Rising Star Andy Hudson

On Sunday, November 5, 2017, the Northshore Concert Band begins it’s 62nd season of musical excellence with Star Wars: A New Hope.  This premiere program will feature Andy Hudson, a virtuosic rising star on clarinet.  He will be featured on Michael Daugherty’s Brooklyn Bridge, a thrilling aural depiction of the New York landmark.

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Performances by clarinetist Andy Hudson have been hailed as “a treat for the listener” and praised for “an uncommon singularity of purpose, technical virtuosity, youthful vigor and a mature sensitivity.” Based in Chicago and active internationally, Andy has performed at the International Clarinet Association ClarinetFest, the World Congress of the International Alliance for Women in Music, the Art Institute of Chicago, the Music Teachers National Association Conference, Constellation Chicago, and regional gatherings of the College Music Society, the Vandoren Clarinet Ensemble Festival, and the North American Saxophone Alliance. A frequent soloist,

Andy has recently performed concerti of Weber, Gandolfi, Mozart, David, and Copland among others. Andy has received invitations to perform at the Lucerne Festival Academy in Switzerland, the Bang on a Can Summer Festival, the Hot Springs Music Festival, and the Belgian Clarinet Academy. Andy was the grand prize winner at the 2008 MTNA National Senior Woodwind Competition, and has also won the Sewanee Summer Music Festival Concerto Competition, the MTNA Southern Chamber Music Competition, and both the Columbus State University and Northwestern University Concerto Competitions.

A fierce advocate for new music, Andy presented at the 2017 New Music Gathering, has premiered and commissioned dozens of works to date, and has performed with Chicago Symphony Orchestra MusicNow, F-PLUS, a.pe.ri.od.ic., earspace, 10th & Broadway, and the Zafa Collective. Andy is currently an Instructor of Music at Northwestern University, where he teaches courses in Music Theory, Aural Skills, and 21st Century Music, and a Lecturer in Music at Lake Forest College. Additionally, each summer he joins the Artist-Faculty of the Tennessee Valley Music Festival in Huntsville, AL. Andy is a current DMA Candidate at Northwestern University, where he also earned the Master of Music degree. He previously earned the Bachelor of Music degree from Columbus State University. Andy’s primary teachers have included Steve Cohen, J. Lawrie Bloom, and Lisa Oberlander.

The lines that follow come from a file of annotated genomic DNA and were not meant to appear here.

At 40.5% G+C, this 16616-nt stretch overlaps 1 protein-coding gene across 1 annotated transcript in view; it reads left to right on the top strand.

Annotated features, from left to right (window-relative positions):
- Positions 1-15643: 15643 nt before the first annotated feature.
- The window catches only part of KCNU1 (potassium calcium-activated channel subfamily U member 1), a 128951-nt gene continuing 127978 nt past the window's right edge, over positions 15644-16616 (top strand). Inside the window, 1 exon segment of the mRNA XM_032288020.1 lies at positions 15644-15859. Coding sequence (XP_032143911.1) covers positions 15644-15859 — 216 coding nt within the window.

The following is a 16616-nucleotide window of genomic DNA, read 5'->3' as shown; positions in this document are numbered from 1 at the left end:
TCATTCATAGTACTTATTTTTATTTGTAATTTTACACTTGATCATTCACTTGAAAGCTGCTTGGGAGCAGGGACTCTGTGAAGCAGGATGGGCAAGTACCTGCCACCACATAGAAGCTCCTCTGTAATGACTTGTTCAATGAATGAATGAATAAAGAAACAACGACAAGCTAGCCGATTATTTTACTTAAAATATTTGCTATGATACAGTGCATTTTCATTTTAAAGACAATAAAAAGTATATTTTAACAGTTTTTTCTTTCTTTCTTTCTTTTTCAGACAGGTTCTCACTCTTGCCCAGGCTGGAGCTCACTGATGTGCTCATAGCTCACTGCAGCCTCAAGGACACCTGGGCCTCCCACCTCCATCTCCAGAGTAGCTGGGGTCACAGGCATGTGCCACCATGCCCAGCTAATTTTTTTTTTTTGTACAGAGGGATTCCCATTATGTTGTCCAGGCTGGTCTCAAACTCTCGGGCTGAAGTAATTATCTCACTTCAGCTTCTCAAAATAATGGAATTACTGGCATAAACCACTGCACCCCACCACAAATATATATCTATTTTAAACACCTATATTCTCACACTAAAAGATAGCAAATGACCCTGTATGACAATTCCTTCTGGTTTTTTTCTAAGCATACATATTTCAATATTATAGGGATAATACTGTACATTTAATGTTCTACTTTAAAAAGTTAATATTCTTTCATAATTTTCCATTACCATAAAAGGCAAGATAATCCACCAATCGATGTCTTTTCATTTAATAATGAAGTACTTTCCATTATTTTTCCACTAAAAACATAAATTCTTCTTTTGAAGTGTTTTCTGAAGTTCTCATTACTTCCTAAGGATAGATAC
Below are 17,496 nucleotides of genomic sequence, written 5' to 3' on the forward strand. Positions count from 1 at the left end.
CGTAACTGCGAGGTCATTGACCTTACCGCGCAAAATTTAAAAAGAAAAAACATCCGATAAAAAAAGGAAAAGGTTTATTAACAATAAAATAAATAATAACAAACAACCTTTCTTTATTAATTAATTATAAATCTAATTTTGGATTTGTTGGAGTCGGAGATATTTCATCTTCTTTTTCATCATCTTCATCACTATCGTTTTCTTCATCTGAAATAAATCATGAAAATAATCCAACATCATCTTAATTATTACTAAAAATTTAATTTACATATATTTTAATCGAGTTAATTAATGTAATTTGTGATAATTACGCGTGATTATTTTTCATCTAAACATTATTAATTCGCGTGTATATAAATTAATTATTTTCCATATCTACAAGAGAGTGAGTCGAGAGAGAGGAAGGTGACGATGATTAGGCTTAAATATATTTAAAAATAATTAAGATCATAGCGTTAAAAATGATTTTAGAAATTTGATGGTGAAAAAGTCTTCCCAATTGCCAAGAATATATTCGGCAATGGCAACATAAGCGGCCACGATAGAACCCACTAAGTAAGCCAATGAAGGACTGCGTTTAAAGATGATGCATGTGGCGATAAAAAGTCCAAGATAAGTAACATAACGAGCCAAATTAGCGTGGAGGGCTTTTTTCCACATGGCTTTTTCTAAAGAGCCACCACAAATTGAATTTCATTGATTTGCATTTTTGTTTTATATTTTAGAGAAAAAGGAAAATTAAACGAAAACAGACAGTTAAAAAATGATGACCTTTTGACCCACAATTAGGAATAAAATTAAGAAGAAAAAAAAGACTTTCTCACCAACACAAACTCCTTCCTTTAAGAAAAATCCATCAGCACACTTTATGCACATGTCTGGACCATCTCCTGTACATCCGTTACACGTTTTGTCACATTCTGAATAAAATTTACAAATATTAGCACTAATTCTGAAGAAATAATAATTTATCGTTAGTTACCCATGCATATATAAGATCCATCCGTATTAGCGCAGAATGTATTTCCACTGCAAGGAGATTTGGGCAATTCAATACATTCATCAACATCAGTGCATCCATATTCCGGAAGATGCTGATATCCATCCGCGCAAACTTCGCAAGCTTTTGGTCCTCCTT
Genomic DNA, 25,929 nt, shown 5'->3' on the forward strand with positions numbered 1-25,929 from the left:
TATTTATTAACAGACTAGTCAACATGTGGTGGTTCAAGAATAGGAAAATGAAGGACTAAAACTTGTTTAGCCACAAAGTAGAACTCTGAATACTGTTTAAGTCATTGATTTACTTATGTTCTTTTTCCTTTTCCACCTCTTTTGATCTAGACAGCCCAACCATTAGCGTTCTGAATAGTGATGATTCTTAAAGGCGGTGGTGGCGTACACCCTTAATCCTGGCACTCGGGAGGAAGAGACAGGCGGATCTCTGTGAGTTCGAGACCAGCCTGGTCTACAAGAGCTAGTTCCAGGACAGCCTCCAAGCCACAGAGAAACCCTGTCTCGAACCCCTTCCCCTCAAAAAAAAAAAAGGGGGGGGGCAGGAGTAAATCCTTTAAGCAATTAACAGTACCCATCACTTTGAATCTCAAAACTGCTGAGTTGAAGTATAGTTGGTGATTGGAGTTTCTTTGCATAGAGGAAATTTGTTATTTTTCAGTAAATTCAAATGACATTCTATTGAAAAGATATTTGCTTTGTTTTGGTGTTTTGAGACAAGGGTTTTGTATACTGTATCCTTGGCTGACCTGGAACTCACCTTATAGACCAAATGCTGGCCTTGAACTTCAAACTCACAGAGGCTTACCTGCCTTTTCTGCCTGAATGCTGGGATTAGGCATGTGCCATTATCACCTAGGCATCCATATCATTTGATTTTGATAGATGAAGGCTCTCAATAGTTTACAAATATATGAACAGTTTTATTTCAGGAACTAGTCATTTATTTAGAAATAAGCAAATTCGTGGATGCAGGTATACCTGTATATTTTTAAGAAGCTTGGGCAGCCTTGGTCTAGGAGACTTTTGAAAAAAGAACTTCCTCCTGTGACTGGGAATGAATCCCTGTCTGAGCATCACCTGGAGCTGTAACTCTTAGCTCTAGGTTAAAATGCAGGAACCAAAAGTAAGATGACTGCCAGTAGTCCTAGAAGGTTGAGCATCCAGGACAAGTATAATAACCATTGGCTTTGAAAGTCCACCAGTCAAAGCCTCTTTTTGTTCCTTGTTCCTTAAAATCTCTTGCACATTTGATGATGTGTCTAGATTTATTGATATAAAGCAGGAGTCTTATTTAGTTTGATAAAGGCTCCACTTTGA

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We know that you will enjoy this exclusive NCB interview with Mr. Hudson.

Please tell us a bit about your journey in music and in life.  I was born into a family with a Choir Director for a mother and a recovering-hippie Bass Guitarist for a father. Because of this, I learned to love a wide variety of musical styles from an early age, and I still maintain a deep love for both the classical and popular music realms! I took up the clarinet and the guitar in elementary school, and I can honestly say I never dreamed I would be lucky enough to still be performing.

What have been some of your musical influences?  I think most often of those who have poured themselves into me throughout the course of my career. I’ve had so many great mentors, people like Mallory Thompson, Steve Cohen, Lisa Oberlander, Eric Mandat, and Lawrie Bloom. I feel a deep desire to honor their investments in me and to pay it forward by empowering future generations of musicians to realize their potential.

Please share a bit about your favorite musical memory?  There are too many to count! However, one recent performance I found very meaningful was Northwestern SWE’s performance at the CBDNA National Convention in Kansas City. We performed a powerful program of repertoire that dealt with themes of identity, love, loss, hope, and innocence. To share this moment in a beautiful concert hall, surrounded by people I love, was truly stirring.

What’s on your iPod?  A little bit of everything! Recently, I’ve been listening to Bartok, Bon Iver, Kendrick Lamar, Debussy, Brand New, Caroline Shaw, and The War on Drugs. I also love folk music and Americana, but I’m always looking for something new to inspire me. New music is like fresh air!

Which composer/musician – past or present – would you most like to meet for a coffee and why?  Igor Stravinsky. As far as I can tell, The Rite of Spring is musical perfection, and The Soldier’s Tale is one of my all-time favorite pieces. Stravinsky worked in a vocabulary wholly distinct from his contemporaries, and his music still feels remarkably fresh to this day.